Tuesday, May 22, 2007

charles baxter

I came across this novel by chance. Read it and loved it! I have passed it along to other friends (with uneven success!) It seldom happens that you find a really good novel that almost lacks depressive statements and/or scenes, and I think ‘The feast of love’ is the case. Of course there is death and despair in the novel, but this is conveyed in a beautiful manner (Like one of the final scenes where a character playing football falls, his heart failing. The whole description in the ambulance splendid, and the reason not described in medical terms –heart attack, tachycardia, etc—but of the man having a ‘big heart’).

A difficult topic to tackle, because it can get cheesy or absurdly romantic, Baxter manages to re-imagine A Midsummer Night's Dream, (one of the quotations of the novel) to show an array of personalities in search for their ideal mates in all levels (parents, children, lovers, etc.) The common ground for this is a coffee shop, his owner the narrator and main character.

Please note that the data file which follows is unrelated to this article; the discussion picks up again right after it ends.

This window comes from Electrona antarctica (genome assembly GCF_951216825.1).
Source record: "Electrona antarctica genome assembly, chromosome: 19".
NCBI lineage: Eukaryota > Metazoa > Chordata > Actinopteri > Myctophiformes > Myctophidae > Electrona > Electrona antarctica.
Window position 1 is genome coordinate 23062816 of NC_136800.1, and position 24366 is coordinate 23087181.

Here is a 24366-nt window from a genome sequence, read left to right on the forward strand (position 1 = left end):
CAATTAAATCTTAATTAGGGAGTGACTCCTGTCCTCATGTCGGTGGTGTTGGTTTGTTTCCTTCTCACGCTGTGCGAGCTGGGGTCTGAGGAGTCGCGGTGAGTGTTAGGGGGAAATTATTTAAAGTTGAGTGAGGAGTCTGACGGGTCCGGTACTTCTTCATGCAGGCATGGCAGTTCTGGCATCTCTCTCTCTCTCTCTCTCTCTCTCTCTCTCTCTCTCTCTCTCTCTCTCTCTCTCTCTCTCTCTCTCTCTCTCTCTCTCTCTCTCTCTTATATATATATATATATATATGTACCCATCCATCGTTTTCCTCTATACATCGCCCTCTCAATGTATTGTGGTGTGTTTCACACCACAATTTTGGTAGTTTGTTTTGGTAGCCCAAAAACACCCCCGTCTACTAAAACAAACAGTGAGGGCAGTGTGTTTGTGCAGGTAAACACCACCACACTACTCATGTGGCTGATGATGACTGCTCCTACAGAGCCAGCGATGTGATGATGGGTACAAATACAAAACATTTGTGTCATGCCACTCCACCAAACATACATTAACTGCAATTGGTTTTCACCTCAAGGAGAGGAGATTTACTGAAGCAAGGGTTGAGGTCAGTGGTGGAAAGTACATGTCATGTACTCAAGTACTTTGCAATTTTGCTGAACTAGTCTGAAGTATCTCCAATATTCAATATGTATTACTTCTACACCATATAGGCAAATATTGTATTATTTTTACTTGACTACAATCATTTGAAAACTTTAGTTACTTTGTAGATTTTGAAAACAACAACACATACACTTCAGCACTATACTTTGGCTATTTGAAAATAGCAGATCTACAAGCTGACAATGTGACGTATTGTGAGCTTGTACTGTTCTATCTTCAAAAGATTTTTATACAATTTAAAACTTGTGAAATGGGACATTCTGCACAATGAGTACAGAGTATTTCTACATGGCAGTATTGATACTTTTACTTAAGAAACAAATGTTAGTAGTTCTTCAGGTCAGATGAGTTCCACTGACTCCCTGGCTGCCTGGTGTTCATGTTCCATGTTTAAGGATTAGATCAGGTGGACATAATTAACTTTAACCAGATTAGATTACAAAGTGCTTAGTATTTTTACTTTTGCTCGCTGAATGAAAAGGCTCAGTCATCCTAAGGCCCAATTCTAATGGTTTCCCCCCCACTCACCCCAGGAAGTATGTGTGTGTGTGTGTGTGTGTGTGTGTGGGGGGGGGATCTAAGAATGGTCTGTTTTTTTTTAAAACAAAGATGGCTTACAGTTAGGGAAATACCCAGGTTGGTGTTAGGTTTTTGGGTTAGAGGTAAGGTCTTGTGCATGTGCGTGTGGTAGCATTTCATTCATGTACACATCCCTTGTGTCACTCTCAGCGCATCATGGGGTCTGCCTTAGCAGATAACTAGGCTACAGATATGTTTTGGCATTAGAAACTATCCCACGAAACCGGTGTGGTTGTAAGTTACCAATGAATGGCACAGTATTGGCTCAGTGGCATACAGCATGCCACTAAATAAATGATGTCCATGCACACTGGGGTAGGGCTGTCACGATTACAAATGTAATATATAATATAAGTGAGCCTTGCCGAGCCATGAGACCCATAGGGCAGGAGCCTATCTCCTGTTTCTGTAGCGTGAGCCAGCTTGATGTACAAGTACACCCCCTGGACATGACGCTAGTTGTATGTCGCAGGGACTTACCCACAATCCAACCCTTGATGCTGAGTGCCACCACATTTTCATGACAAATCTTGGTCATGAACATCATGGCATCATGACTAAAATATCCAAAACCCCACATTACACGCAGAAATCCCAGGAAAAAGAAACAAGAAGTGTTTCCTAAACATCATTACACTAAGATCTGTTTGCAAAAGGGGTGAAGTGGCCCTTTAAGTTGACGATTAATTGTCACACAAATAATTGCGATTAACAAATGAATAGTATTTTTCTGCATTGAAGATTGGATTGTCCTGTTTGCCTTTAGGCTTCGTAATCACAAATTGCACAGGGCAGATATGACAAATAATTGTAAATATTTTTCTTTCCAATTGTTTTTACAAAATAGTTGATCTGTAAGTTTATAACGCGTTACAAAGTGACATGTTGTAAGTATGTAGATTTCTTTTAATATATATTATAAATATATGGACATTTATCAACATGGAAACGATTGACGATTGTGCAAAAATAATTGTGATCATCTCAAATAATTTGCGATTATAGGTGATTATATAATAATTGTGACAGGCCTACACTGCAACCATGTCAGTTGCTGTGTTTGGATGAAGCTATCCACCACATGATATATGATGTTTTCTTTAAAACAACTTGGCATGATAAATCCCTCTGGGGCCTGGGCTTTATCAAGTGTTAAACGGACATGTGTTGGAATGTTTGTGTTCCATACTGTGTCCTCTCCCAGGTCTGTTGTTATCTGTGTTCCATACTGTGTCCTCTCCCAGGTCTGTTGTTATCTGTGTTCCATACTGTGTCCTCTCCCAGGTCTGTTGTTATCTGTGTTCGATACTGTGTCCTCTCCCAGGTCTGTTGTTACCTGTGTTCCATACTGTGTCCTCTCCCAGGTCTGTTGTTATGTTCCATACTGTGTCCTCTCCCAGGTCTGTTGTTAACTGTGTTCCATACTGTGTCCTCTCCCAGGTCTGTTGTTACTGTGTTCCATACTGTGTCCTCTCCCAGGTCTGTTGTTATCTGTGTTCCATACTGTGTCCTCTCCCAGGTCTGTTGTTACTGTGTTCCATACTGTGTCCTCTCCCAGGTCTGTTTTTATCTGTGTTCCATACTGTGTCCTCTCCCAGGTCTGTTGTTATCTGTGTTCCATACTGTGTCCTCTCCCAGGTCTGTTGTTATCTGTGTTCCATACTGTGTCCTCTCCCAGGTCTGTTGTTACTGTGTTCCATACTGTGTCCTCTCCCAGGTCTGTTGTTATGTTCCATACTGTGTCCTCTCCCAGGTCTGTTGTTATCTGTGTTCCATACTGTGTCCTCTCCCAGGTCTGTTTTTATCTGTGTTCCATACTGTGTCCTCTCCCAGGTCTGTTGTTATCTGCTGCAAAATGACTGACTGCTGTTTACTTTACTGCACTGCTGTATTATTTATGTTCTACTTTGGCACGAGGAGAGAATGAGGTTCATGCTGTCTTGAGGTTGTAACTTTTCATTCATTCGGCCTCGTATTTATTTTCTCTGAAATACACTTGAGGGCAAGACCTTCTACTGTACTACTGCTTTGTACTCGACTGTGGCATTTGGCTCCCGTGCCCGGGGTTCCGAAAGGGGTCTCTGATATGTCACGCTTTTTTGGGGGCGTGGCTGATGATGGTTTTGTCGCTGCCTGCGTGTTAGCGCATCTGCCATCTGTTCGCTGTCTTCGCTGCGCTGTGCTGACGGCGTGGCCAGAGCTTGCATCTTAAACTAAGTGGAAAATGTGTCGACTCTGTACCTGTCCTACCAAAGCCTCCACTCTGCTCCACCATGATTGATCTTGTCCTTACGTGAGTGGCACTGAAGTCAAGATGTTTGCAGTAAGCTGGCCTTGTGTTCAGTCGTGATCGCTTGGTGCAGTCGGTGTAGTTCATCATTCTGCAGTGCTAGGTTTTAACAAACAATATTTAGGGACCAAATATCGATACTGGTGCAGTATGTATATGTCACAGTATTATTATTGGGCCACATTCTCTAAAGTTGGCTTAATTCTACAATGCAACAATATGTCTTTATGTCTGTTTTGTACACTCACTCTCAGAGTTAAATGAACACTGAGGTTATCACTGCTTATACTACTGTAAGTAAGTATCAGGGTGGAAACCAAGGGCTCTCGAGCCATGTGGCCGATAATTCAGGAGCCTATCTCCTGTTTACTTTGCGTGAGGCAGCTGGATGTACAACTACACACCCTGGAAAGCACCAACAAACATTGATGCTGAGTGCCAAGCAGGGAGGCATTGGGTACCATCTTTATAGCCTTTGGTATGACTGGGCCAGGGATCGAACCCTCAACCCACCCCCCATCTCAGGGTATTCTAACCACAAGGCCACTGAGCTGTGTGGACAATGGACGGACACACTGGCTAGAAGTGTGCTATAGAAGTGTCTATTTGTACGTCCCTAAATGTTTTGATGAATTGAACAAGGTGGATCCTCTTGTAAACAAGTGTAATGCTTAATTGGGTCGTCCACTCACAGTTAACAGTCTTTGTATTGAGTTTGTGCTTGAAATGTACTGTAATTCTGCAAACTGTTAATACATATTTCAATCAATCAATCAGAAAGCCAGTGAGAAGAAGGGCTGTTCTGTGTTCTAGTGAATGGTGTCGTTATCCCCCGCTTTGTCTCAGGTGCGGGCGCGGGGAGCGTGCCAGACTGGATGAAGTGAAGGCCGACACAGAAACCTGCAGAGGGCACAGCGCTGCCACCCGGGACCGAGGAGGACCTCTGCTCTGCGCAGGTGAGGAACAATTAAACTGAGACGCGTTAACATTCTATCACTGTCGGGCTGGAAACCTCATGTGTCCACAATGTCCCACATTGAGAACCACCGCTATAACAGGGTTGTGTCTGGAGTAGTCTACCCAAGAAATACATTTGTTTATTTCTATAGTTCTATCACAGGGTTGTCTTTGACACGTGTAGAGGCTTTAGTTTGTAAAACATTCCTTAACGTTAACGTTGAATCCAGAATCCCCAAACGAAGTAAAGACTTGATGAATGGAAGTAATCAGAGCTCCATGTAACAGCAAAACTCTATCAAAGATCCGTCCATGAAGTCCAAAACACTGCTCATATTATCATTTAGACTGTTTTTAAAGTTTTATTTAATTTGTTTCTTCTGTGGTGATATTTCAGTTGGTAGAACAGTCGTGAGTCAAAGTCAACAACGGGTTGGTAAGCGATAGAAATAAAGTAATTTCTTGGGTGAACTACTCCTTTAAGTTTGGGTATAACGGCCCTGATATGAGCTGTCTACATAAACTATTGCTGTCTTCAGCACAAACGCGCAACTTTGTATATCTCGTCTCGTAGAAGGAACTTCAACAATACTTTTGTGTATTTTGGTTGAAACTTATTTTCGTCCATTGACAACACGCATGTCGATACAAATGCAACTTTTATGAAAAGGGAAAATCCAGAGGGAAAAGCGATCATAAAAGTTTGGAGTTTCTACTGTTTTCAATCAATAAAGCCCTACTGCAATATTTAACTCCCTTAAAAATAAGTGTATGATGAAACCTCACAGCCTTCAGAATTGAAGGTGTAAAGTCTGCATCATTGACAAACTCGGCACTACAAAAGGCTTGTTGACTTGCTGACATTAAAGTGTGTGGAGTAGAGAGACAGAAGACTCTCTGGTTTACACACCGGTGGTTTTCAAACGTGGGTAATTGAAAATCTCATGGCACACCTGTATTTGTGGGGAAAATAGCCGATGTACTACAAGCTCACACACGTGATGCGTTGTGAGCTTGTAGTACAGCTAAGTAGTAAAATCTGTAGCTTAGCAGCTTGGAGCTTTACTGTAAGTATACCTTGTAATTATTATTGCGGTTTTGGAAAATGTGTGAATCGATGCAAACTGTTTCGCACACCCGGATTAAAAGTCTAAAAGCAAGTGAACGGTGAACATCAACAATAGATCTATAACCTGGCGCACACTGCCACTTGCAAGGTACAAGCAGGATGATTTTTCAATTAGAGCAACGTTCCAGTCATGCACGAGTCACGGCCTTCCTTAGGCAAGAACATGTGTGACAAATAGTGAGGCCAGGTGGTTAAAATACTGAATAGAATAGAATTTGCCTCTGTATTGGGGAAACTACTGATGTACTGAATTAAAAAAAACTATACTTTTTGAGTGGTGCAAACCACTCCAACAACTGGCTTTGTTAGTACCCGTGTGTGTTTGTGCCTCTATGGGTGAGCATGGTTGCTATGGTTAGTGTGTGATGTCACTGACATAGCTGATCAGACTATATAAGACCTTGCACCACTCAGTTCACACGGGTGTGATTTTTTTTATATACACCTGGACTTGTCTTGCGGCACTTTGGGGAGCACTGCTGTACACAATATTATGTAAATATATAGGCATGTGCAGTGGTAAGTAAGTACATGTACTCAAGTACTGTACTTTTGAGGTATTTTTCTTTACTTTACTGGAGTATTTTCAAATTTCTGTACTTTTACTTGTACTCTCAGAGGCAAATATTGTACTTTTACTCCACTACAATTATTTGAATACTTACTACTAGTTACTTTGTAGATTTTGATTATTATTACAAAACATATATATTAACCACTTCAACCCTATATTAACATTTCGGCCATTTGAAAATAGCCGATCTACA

I recently read ‘Saul and Patsy’, Baxter’s last novel, but I think ‘The feast of love’ is definitely a better novel than the former (it was finalist for a NBA)

When asked about how he came up with the idea for The Feast of Love, Charles Baxter replied, "I began by using my own insomnia, and a nighttime walk I took once down to the vacant lot at the corner of our street. I heard voices coming from someone's house, and I thought of that line from Shakespeare, 'The night air is full of voices,' and I thought: I'll write a novel with voices, a sort of Midsummer Night's Dream in which people are paired off with the wrong partners at first and then are paired off with the right partners later, and everyone will tell their stories to Charlie, who will be this shadowy listener, like the reader."


Anonymous said...

Happy birthday Mr. Blogger!

Nico said...

Thanks, I think I know who you are!!